Thirty-six years after the Vietnam War ended, the name Jane Fonda still has a polarizing effect on many people who never forgave her for her anti-war activities, including her infamous visit to North Vietnam where she posed for photos with the Viet Cong on an anti-aircraft tank.
In an effort to set the record straight, according to press notes, writer-director Terry Jastrow researched that period and tried to interview people who were directly affected by her activities, including war veterans, most of whom refused to cooperate. Jastrow focuses his script on an obscure meeting that took place in Waterbury, Connecticut on June 18, 1988 in St. Michael’s Episcopal Church between Fonda and hostile war veterans who, along with many Waterbury merchants, were boycotting the filming of her movie “Stanley & Iris,” which co-starred Robert de Niro.
Interwoven throughout the play are archival newsreels depicting events taking place around the war, including the burning of Fonda in effigy. This is followed by a few choppy scenes, in which the actors throw away the lines, so that the play does not take off immediately. It finally finds a pace when Anne Archer, in an emotionally controlled, strong performance as Jane Fonda, enters the room filled with angry vets. She wants to tell her side of the story and to try to convince them to allow her to make the film. The explosive accusations and confrontations begin.
In an effort to try to justify her activist actions, Archer’s Fonda delivers very long speeches explaining her involvement in the context of her life, as well as quoting newspaper reporters such as Walter Cronkite and David Brinkley whom we see on screen, as well as clips of President Richard Nixon planning strategy with Henry Kissinger and chief architect of the war Robert McNamara, who, years later, finally admits in his book that the war was wrong. One of the vets sneers at her, saying “You sure like to quote other people,” to which she replies, “I’m an actress, that’s what I do.” She talks about her father, Henry Fonda, pleading with her to give up her activities, saying she was unable to stop despite death threats against the two of them.
Again, using archival newsreels, Jastrow touches on the Kent State massacre, the historic 1970 anti-war rally in Washington, D.C. in which an estimated 100,000 people participated, and an assortment of other germane events. Fonda tries to support her position by saying that 70 percent of Americans were opposed to the war and tries to defend herself saying, “I wanted to be taken seriously and I did what I did to stop the killing on both sides.” She does admit she was accused of not helping the peace cause but was actually hurting it.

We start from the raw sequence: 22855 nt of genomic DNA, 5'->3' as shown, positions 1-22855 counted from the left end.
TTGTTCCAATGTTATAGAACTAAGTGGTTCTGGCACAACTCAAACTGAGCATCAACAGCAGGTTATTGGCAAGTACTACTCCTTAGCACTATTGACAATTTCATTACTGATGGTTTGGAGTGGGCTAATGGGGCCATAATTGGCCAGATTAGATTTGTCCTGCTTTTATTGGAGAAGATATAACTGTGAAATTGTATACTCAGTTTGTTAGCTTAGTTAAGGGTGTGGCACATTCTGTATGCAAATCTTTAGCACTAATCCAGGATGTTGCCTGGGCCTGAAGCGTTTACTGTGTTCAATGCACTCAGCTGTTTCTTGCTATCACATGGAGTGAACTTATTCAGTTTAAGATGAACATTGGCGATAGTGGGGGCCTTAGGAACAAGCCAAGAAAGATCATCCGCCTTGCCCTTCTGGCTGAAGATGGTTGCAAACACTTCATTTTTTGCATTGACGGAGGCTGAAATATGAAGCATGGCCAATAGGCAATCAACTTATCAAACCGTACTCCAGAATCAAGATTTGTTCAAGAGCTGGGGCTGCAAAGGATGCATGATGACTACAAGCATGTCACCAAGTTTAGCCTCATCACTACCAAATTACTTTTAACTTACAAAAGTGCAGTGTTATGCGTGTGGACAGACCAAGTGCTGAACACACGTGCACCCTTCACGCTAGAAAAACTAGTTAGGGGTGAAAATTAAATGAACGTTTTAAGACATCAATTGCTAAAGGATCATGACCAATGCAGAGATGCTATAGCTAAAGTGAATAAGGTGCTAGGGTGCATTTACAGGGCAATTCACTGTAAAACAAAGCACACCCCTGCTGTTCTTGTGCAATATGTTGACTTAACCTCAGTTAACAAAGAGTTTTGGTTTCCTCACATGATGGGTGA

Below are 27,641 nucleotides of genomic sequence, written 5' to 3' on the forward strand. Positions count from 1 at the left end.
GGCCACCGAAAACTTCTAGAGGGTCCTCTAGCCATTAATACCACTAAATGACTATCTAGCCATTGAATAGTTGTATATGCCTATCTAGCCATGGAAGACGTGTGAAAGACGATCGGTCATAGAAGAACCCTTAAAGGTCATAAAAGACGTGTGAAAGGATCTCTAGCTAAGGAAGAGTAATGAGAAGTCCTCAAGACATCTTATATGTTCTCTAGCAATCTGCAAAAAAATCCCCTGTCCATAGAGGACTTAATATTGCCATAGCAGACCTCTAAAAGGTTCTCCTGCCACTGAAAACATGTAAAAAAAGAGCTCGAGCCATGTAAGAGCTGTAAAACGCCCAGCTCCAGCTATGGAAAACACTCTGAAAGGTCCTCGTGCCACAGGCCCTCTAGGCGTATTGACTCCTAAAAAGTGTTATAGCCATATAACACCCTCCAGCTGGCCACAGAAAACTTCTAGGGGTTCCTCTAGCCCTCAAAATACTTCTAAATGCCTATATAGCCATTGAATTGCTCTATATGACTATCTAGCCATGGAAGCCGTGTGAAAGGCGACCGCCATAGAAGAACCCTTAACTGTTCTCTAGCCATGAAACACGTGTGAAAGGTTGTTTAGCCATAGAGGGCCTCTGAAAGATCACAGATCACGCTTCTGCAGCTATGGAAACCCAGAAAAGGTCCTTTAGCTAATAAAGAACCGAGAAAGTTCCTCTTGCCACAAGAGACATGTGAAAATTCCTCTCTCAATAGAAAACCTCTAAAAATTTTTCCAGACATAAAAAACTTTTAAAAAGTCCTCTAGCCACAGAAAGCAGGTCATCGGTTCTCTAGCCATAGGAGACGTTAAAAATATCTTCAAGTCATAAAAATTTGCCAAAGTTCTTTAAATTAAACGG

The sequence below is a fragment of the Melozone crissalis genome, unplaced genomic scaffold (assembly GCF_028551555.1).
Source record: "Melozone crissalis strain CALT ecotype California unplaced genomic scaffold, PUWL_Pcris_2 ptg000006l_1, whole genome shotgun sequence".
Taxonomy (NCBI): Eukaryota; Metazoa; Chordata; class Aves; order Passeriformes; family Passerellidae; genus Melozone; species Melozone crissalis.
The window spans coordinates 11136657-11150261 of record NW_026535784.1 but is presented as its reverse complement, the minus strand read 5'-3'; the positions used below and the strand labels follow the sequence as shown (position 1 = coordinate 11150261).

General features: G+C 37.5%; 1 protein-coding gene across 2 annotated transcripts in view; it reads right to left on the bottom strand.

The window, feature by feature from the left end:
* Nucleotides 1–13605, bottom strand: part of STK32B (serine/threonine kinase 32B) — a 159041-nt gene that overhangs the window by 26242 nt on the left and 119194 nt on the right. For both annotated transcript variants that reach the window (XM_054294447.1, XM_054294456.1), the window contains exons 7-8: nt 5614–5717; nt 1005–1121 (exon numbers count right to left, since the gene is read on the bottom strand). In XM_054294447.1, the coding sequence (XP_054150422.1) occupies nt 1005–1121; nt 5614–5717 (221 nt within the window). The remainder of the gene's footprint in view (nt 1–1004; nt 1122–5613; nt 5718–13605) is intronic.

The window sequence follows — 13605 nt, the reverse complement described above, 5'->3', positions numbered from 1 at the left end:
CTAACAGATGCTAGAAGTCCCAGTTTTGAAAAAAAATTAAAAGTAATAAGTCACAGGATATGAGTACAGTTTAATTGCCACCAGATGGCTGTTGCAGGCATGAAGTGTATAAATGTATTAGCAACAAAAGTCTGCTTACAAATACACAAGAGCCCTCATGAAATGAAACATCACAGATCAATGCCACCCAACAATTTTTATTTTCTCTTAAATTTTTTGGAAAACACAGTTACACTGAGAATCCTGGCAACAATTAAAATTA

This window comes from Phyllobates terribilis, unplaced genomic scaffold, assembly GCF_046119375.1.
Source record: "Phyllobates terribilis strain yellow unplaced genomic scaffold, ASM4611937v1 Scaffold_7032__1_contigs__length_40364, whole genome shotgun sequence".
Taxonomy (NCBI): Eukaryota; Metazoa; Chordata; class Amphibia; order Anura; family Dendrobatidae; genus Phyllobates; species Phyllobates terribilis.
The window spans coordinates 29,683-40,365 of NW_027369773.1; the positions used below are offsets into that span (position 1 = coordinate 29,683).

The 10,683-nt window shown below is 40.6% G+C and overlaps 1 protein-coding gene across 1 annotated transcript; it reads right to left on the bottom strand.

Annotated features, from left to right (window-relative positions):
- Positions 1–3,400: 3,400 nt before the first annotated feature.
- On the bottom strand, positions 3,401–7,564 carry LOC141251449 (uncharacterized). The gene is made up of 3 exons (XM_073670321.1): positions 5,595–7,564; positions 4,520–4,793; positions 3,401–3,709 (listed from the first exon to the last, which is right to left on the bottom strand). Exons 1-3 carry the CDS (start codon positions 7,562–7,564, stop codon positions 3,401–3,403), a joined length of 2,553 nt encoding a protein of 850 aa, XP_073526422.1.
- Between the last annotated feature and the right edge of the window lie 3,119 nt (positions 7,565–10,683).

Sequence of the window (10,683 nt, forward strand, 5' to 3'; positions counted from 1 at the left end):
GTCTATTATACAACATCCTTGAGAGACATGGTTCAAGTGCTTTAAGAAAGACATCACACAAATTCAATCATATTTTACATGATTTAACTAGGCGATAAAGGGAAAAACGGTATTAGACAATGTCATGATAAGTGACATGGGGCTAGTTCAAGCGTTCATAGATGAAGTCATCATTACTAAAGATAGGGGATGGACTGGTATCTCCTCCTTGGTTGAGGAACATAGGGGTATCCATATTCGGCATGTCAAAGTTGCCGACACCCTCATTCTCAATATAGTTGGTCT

The hostile attitude towards Fonda continues throughout most of the play with each of the vets telling their experiences and how her efforts hurt them. They accuse her of being the reason America lost the war and said if it were an “official” war, she would have been tried for treason. At one point, the irascible Archie, played beautifully by Terrence Beasor, shouts at Fonda saying, “Why would anyone give a sh*t about what an actor has to say?” and later tears up a poster of Fonda as “Barbarella.” Another attempt to insult Fonda was Robert Foster’s angry Tommy showing her a urinal sticker with her likeness captioned “Hanoi Jane.” At that point, she walks out of the room, but does return after she cools off and the action continues. Eventually, there are very interesting transitions in the characters and their attitudes toward each other and towards Jane, in particular. Is forgiveness possible? One particularly poignant scene reveals that, it can be.
The outstanding acting ensemble includes a very sensitive James Giordano as Buzzy, who tries to illustrate the cost of American soldiers, by quietly, but deeply emotionally, describing walking his platoon into a slaughter, and Don Swayze as wheelchair-bound Don, who painfully relives the moment his legs were blown off. A strong Jonathan Kells Phillips, as Larry, shares his haunting experience when he accidentally shot a young girl in the dark. Also in the cast are Ben Shields as Stephen, Mark Gadbois as Anthony, Steve Voldseth as Reverend John, and Chauntae Pink as a television reporter.
Co-directed by Terry Jastrow and Michelle Danner, this material, supported by an effective set design by Chris Stone and light design by Juliet Klanchar, is on a slippery slope. In less skilled hands, it could have been one long lecture as there were lots of statics and anti-war hyperbole in Fonda’s long speeches. Instead, due in large part to the excellent production, it is a compelling, thought-provoking evening of theatre.
Edgemar Center for the Arts
2437 Main Street, Santa Monica
Through Dec. 4, 2011
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